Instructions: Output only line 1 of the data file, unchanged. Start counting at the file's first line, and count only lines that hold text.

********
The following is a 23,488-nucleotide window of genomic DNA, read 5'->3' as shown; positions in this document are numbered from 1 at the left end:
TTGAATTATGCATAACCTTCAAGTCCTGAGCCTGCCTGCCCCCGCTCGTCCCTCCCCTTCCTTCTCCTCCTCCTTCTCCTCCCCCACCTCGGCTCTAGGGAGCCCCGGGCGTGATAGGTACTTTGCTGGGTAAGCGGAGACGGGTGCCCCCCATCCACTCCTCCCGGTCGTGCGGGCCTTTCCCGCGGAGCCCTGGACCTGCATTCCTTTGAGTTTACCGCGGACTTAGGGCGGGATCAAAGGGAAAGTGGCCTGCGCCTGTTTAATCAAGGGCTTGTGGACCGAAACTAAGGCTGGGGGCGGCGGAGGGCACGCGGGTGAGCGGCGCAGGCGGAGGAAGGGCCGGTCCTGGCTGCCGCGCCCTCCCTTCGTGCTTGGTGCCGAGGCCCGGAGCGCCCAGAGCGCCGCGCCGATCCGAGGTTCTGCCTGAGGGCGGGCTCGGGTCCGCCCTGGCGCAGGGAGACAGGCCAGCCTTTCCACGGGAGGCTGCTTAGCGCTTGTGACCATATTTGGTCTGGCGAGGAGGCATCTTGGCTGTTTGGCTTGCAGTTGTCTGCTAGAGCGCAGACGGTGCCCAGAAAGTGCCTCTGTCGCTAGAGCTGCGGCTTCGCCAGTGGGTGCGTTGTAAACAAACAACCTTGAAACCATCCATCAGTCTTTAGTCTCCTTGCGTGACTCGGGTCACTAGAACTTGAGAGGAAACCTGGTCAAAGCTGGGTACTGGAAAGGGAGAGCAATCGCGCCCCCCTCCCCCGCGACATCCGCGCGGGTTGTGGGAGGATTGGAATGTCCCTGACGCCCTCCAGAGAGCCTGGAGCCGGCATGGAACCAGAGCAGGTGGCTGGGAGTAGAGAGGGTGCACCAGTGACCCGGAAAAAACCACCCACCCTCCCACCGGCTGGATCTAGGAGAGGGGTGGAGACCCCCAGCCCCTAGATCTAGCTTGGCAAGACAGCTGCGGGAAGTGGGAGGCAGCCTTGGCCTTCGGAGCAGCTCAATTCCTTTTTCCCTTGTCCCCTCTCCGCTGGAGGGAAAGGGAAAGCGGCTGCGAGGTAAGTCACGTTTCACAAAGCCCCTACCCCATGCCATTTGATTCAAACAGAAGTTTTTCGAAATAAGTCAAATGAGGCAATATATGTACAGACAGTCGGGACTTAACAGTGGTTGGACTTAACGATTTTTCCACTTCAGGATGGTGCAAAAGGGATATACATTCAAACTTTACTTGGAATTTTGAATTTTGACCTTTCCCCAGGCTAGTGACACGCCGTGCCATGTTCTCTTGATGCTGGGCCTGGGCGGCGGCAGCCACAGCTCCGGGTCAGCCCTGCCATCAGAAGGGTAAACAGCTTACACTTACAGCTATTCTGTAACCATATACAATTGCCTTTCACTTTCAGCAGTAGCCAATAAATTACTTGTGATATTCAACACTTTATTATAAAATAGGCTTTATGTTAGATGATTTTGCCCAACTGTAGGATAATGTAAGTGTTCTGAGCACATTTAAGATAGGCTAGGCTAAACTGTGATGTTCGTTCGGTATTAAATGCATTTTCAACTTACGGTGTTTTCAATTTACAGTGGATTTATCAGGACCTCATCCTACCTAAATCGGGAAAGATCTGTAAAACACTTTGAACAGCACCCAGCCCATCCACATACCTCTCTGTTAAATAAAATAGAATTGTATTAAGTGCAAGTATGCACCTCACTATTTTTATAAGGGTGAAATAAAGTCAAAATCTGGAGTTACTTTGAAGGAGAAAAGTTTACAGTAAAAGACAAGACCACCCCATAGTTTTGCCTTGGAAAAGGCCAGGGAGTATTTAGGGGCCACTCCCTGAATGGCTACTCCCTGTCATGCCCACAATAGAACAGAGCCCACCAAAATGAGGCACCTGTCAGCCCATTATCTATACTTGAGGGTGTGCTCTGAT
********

The following is a 23,488-nucleotide window of genomic DNA, read 5'->3' as shown; positions in this document are numbered from 1 at the left end: